Biological aging (BA) is a comprehensive assessment tool for elderly persons. The authors aimed to develop a rat model that can be used to assess BA by evaluating various blood, biochemical, and hormonal parameters and demonstrate that the intravenous administration of autologous adipose-derived stem cells (ADSCs) improves BA. Twelve elderly (aged 20 months) male Sprague–Dawley rats were used in this study and divided into 2 groups: autologous ADSC administration (n = 6) and saline administration (n = 6). The complete blood count, biochemical and hormonal parameters, and antioxidant potential were evaluated before harvesting the rat inguinal fat tissue and intravenous ADSC administration as well as at 1, 3, and 5 weeks after ADSC administration. Adipose-derived stem cells administration regulated blood content, biochemical parameters, renal function, and antioxidant enzymes in elderly rats. Furthermore, changes in several hormonal levels were identified in the ADSC administration group compared with the saline administration group. An assessment model of BA in elderly rats was successfully developed after the intravenous administration of autologous ADSCs. The authors suggest that intravenously injected ADSC treatment may be a valuable method to improve BA.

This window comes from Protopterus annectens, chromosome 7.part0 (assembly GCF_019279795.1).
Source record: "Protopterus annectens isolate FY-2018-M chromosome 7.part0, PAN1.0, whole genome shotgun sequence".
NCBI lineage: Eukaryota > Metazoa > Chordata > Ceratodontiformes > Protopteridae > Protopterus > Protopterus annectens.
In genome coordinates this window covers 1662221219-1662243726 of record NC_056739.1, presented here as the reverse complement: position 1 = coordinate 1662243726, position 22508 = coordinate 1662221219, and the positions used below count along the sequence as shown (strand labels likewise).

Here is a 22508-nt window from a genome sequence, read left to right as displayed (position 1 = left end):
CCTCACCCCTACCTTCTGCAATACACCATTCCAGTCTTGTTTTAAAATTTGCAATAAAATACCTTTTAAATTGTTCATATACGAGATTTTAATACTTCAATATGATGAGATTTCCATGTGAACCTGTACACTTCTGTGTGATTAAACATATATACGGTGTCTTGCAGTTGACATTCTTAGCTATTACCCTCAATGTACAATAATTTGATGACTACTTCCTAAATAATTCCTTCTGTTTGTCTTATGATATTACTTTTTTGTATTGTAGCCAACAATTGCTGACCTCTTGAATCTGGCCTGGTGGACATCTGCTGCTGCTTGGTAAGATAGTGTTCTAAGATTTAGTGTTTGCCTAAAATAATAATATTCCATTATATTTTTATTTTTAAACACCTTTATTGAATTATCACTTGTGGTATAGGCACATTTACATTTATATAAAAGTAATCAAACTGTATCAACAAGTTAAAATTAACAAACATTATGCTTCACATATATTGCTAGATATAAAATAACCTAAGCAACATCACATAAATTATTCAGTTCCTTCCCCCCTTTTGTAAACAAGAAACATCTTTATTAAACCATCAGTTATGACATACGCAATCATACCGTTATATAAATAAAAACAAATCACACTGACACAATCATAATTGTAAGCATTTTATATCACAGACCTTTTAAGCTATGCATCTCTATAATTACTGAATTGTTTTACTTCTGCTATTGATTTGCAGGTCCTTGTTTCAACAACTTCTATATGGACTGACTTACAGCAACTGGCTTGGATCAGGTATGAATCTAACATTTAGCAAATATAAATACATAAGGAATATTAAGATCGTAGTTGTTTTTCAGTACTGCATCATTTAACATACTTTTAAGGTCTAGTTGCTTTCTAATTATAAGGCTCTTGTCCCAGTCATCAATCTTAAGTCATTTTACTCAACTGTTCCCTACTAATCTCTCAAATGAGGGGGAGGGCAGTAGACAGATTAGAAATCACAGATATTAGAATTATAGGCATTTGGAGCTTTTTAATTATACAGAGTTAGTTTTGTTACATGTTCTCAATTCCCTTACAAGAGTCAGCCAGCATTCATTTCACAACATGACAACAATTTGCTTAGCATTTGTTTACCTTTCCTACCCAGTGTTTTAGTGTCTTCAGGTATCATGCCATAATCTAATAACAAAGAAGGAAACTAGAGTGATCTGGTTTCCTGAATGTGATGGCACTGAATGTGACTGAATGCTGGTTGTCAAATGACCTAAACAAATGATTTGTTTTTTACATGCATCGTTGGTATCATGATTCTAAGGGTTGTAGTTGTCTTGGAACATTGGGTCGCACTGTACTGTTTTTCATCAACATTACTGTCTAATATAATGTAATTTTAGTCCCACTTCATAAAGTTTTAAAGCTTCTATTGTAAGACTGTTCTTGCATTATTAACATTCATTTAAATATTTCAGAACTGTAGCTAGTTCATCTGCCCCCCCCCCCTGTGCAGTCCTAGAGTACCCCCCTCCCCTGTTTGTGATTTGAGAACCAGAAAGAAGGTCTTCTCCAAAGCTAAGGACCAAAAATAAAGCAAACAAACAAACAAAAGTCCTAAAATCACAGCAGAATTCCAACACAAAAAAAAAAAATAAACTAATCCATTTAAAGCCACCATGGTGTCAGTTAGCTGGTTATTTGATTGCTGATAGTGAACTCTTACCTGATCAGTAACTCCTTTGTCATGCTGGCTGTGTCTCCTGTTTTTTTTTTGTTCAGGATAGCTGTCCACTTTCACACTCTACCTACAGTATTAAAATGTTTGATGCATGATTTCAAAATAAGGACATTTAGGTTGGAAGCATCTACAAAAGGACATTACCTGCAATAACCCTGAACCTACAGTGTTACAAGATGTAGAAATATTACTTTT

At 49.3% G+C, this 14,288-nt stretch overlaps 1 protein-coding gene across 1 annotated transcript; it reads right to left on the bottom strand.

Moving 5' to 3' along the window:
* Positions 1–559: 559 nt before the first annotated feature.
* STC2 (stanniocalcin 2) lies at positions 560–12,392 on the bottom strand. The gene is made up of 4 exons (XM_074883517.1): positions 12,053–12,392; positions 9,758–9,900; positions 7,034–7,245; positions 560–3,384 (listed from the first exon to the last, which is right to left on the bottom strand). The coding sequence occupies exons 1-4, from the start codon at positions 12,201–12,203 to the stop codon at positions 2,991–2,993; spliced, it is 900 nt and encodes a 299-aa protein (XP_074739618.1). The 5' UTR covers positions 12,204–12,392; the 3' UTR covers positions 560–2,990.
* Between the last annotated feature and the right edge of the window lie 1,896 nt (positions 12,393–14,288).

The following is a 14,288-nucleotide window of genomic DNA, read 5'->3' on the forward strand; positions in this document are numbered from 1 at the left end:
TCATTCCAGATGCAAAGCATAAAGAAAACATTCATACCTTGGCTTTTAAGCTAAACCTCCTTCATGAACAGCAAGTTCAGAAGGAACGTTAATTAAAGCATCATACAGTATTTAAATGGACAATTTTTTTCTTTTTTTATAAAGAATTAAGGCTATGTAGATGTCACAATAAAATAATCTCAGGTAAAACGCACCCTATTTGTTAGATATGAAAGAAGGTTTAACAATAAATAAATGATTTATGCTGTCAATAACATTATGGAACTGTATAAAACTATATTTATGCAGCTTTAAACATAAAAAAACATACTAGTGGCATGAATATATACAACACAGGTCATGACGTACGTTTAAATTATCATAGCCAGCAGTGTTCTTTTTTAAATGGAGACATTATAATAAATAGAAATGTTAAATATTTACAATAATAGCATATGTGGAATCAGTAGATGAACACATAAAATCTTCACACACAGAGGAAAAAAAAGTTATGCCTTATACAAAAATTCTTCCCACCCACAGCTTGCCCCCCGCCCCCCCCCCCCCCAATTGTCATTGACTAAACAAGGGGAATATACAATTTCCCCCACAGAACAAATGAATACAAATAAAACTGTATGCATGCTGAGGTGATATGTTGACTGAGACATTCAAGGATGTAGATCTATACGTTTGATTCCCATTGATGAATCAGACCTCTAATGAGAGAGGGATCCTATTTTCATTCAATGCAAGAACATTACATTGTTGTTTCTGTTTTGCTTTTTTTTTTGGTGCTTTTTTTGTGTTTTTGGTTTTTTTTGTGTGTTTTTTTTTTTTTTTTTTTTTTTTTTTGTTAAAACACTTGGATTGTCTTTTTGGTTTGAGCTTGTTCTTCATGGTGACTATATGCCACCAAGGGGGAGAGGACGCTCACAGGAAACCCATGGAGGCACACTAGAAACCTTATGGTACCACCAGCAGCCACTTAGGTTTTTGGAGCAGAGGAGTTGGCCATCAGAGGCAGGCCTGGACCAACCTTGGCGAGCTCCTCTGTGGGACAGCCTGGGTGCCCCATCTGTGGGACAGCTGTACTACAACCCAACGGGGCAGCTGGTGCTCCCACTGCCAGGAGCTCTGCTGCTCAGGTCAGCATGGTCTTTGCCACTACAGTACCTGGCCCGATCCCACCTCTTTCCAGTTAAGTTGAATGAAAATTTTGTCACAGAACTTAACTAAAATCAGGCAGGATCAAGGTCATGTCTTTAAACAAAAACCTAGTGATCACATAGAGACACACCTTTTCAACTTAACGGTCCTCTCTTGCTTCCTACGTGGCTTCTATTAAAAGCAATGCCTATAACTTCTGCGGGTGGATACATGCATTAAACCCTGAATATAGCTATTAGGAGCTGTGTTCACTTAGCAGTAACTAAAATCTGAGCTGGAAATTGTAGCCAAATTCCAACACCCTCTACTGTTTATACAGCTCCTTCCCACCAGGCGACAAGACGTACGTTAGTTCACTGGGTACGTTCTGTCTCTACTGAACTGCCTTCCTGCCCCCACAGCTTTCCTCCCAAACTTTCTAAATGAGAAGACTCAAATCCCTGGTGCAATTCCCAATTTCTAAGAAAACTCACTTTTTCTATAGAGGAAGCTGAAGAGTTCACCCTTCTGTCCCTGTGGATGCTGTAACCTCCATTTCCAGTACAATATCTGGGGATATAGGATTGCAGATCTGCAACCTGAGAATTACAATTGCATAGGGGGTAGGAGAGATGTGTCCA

*Department of Plastic and Reconstructive Surgery, Seoul National University Boramae Medical Center, Seoul
†Department of Genetic Engineering, Graduate School of Biotechnology, Kyung Hee University, Yong In
‡Senior Science Life Corporation
§Kyung Hee Institute for Regenerative Medicine, College of Medicine, Kyung Hee University, Seoul, Republic of Korea.
Address correspondence and reprint requests to Ji-Ung Park, MD, Department of Plastic and Reconstructive Surgery, Seoul National University Boramae Hospital, 20 Boramae-ro-5-gil, Dongjak-gu, Seoul 07061, Republic of Korea; E-mail: email@example.com
Received 4 March, 2018
Accepted 9 July, 2018
H-YS and H-SB equally contributed to this work.
This work was supported by Grant No. 04-2016-0670 from the SNUH Research Fund and a Mi-Rae international consortium grant (Grant No. BR17-0040).
The authors report no conflicts of interest.